During the early 1980s, the mortality rate associated with general anesthesia was unacceptable and the anesthesia patient safety movement was born. There was an increase awareness of anesthetic-related injuries to patients and a growing malpractice insurance crisis, but the patient safety movement during this period generated highly successful and innovative patient safety initiatives that led to a dramatic reduction in patient harm associated with anesthesia. In the early 2000s, Dr. Atul Gawande urged the medical profession to use systems engineering principles to “fix medicine.” He writes : “Our great struggle in medicine these days is not just with ignorance and uncertainty. It’s also with complexity: how much you have to make sure you have in your head and think about. There are a thousand ways things can go wrong.” His solution: Prepare checklists. His recommendation when implemented were so successful Gawande admits that even he was skeptical that using a checklist in everyday practice would help to save the lives of his patients. “I didn’t expect it, It’s massively improved the kind of results that I’m getting. When we implemented this checklist in eight other hospitals, I started using it because I didn’t want to be a hypocrite. But hey, I’m at Harvard, did I need a checklist? No.”
If after 80 billion babies have been delivered and pregnancy is still as dangerous as Zachary Coon says it is: ” Pregnancy is dangerous, medically invasive, body and life changing. Even when it is intended and smartly engage (it) can go wrong and have dire consequences” He goes on to say that Abortion is Vital Healthcare. Period. any woman should have unhindered healthcare at any time. Period. Nothing else matters. The fetus is not alive, in any sense we consider important to humans, It has no awareness, personality, hopes and dreams. It does not even begin to develop brain structure,” then Pre-natal Cares is in the medieval age.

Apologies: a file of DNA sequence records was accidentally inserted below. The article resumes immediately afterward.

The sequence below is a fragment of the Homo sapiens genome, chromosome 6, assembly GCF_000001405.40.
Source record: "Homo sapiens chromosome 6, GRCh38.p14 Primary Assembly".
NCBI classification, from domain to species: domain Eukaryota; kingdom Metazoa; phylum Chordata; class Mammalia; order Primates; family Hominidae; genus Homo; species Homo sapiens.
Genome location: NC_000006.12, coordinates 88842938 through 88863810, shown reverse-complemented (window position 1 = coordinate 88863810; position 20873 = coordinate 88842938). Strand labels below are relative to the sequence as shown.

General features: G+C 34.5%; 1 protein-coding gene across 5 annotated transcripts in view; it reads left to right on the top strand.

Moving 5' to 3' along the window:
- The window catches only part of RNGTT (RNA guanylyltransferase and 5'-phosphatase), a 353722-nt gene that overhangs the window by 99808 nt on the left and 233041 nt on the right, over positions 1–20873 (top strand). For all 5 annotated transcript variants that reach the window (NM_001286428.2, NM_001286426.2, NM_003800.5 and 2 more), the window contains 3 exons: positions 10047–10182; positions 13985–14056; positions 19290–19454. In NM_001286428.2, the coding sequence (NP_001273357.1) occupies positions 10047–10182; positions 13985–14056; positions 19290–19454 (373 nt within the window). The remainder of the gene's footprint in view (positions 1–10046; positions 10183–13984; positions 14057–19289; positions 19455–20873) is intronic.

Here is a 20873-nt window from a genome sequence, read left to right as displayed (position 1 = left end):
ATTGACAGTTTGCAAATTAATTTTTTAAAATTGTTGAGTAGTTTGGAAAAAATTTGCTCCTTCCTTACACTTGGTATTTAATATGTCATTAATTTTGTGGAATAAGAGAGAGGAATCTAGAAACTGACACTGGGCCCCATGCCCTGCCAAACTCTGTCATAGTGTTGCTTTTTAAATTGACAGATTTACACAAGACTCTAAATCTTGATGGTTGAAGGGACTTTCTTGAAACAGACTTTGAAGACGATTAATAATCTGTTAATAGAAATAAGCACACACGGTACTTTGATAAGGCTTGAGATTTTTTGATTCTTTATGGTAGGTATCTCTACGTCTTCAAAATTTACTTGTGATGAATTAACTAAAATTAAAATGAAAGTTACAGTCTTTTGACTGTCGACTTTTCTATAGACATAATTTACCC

Apparently pro-abortionists are willingly to buy the Pfizer Doubling of the Curve science, but ignore the rest. In 2017 the American College of Pediatricians determined that “the predominance of human biological research confirms that human life begins at conception—fertilization. At fertilization, the human being emerges as a whole, genetically distinct, individuated zygotic living human organism, a member of the species Homo sapiens, needing only the proper environment in order to grow and develop. The difference between the individual in its adult stage and in its zygotic stage is one of form, not nature. This statement focuses on the scientific evidence of when an individual human life begins.”
While it is true that international human rights instruments lack a universal inclusion of the fetus as a person for the purposes of human rights, the fetus is granted various rights in the constitutions and civil codes of several countries.
Abortion is safer than pregnancy is a fallacy. Its not either or. Those who think the COVID Vaccine is too dangerous, refuse to be vaccinated. Those who think pregnancy is too dangerous, should not get pregnant. And it is unintended, they must be help responsible and not the unborn, The overwhelming majority of pregnancies are wanted. Where about 95% of unintended pregnancies occur in women who do not use contraception or women who use it inconsistently or incorrectly. America’s Healthcare Rankings has suggested strategies to reduce the number of unintended pregnancies. In additrion, perhaps we need a national movement such as the one used to increase the safety of general anesthesia, or Dr. Awalde’s checklist for general surgery to decrease pregnancy mortality rate so as to make it easier to choose life and not death.